Weight wise, David Hernandez was listed in the media guide as 180. Even his Dad admits David hasn’t been 180 since high school. David’s probably a lot closer to 215-220. The MILB website has him listed at 215 so at least someone has his weight right.


    Another reason is that scouts will sometimes fudge on player’s height and weights. Whether intentional or not (scouts don’t exactly carry scales with them), players will sometimes show up a little smaller than they were billed.


    A good example of this is the Orioles 7th round pick this year catcher Caleb Joseph who was listed at 6-3, 180. He showed up at Aberdeen and was 6-2, 165. That’s a tough body type to catch everyday, but Joseph was drafted as a bat so a move to second base could be in his future if the rigors of catching doesn’t work out. Joseph is currently batting .300 with seven double and a home run in his first 27 professional games for the Ironbirds. He’s thrown out 11-of-25 (44%) of base runners trying to steal but has committed four passed balls in 17 games caught.


    Around the Minors


    - Kraig Binick made his 2008 Aberdeen debut going 2-for-4 with a triple, stolen base, and two runs batted. The 23-year old outfielder made a nice recovery from off season shoulder surgery that has kept him out until earlier this month when he rehabbed with the GCL O’s. The left-handed hitting outfielder hit .301 with a .396 OBP and .845 OPS between Bluefield and Aberdeen last year in his debut.


    - Although it’s not really saying much considering the dearth of talent that has come from the Orioles Dominican scouting and development program over the years, but 21-year old first baseman Elvin Polanco may be one of the best hitter’s to come from that island through the Orioles organization. The switch-hitter is batting .358 with 11 doubles and seven home runs for th e Bluefield O’s. He’s leads the team with a 1.039 Ops which is good for 5th in the league.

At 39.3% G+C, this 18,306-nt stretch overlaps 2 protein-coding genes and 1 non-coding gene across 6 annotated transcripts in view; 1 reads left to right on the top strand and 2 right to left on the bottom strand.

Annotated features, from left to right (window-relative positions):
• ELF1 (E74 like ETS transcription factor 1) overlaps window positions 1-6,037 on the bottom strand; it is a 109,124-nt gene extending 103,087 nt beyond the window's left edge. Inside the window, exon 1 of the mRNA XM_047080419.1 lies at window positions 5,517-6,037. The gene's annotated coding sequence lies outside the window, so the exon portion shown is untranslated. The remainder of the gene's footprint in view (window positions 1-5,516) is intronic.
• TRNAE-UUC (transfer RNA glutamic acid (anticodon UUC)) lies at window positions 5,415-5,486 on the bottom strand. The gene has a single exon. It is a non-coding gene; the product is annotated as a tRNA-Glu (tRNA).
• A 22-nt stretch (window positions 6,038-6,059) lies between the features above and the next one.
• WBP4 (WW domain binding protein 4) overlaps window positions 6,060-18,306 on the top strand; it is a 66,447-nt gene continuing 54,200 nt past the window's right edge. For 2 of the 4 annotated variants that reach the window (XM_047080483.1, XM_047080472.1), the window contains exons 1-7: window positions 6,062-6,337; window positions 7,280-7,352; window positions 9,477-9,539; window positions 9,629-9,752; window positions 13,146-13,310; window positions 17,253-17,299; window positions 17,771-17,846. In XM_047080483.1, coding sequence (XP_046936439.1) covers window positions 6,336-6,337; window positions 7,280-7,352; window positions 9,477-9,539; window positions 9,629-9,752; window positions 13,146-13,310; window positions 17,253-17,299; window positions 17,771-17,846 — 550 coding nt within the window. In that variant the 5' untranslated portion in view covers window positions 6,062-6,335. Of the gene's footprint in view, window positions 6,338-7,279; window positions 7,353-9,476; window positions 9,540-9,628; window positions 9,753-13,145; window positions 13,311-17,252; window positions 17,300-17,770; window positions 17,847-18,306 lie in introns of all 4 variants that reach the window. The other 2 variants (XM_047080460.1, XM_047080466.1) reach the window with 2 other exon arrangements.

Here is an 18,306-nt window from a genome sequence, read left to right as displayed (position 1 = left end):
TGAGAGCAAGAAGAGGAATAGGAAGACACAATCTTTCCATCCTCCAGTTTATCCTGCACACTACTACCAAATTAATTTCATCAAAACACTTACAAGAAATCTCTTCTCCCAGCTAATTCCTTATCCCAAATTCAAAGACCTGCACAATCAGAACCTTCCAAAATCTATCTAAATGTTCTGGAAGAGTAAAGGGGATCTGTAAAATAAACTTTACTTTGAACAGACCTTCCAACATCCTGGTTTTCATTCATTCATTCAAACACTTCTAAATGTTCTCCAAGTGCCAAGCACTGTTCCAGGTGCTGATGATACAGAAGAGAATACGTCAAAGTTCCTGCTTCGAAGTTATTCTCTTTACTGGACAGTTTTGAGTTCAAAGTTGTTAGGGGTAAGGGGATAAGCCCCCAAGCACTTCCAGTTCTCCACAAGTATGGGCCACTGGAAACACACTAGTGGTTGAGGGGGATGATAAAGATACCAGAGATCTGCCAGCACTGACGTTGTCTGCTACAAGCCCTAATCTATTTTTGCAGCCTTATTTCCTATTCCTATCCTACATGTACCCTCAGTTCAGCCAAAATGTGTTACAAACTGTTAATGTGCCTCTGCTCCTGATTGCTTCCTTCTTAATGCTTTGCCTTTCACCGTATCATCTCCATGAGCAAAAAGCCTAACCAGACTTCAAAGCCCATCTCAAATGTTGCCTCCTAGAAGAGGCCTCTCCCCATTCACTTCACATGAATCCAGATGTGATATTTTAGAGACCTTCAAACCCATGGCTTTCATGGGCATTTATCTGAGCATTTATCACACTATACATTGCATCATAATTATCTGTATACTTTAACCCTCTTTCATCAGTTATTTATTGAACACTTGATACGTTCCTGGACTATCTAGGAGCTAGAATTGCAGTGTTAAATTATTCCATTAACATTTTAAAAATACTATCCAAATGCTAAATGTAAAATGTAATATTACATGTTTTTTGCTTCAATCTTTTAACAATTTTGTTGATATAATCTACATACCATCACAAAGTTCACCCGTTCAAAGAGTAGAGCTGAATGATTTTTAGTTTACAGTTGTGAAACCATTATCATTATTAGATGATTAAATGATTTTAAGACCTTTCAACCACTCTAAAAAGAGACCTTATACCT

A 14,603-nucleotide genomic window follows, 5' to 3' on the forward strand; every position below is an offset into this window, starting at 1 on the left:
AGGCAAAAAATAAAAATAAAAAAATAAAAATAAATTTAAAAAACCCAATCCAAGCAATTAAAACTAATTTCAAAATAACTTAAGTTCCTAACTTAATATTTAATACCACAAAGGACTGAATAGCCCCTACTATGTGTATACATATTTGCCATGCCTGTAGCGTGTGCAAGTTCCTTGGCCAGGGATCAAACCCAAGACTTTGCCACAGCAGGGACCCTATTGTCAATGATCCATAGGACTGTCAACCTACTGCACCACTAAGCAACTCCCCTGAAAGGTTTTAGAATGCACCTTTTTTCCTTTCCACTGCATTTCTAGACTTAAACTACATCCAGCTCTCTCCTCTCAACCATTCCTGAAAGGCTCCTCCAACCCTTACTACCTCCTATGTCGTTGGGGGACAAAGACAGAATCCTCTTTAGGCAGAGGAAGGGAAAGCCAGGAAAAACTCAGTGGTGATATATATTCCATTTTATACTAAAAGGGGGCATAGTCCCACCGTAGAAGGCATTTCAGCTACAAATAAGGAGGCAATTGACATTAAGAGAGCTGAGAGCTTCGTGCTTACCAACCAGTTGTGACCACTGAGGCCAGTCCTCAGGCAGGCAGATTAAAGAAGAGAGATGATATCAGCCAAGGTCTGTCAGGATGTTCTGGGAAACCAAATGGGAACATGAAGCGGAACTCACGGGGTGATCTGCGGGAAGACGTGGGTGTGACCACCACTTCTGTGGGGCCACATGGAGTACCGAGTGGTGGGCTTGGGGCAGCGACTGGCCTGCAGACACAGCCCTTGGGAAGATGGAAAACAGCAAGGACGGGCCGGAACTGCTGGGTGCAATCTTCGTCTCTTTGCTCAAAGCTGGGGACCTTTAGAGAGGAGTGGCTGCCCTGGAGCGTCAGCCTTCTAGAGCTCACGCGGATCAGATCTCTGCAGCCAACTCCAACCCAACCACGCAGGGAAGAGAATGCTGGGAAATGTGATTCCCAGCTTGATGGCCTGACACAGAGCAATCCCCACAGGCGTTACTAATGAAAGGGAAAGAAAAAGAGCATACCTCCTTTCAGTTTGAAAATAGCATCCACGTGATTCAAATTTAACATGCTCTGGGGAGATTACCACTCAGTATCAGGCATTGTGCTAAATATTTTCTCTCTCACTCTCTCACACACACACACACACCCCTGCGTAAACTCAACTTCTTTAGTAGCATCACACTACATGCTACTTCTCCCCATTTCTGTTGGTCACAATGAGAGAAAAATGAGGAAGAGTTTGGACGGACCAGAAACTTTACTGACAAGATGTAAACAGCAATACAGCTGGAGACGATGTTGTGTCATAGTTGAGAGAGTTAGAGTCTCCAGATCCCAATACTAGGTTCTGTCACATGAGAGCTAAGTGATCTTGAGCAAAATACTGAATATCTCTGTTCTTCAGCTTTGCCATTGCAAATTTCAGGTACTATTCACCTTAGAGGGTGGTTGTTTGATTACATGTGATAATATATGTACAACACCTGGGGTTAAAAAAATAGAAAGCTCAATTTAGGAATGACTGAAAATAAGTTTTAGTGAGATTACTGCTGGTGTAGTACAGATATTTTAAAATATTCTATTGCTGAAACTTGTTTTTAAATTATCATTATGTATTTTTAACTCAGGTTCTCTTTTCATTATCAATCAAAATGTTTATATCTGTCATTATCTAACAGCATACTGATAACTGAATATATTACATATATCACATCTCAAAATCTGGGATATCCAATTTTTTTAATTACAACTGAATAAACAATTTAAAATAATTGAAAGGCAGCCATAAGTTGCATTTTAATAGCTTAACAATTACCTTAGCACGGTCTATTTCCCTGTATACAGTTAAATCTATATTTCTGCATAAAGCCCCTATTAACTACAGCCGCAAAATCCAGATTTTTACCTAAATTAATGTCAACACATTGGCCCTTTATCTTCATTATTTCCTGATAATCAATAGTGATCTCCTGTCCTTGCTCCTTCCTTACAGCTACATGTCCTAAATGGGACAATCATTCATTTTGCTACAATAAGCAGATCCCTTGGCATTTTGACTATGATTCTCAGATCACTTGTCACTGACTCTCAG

- Bowie Baysox right-hander Chorye Spoone has spent two stints on the disabled list with shoulder discomfort but the good news is doesn’t appear to be anything too significant. “Spoone is structurally sound after examinations and will get the arm calmed down and begin a throwing program,” Stockstill explained.

    It’s been a tough year for Spoone who was hoping to springboard his Frederick success into a top prospect standing with a good year at Bowie. Instead, he’s struggled with the shoulder discomfort which has contributed to his command issues (27 walks in 41.1 IP). The good news for Spoone is that when he’s been on, his stuff was there and there’s little doubt if he can get and stay healthy, he’s still among the top tier of Orioles pitching prospects.

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Tony Pente

Tony has owned and operated Orioles Hangout since 1996 and is well known for his knowledge of the Baltimore Orioles organization from top to bottom. He's a frequent guest on Baltimore-area sports radio stations and can be heard regularly on the 105.7 FM The Fan. His knowledge and contacts within the Orioles minor league system and the major league baseball scouting industry is unparalleled in the Baltimore media and is known as an expert on the Orioles prospects.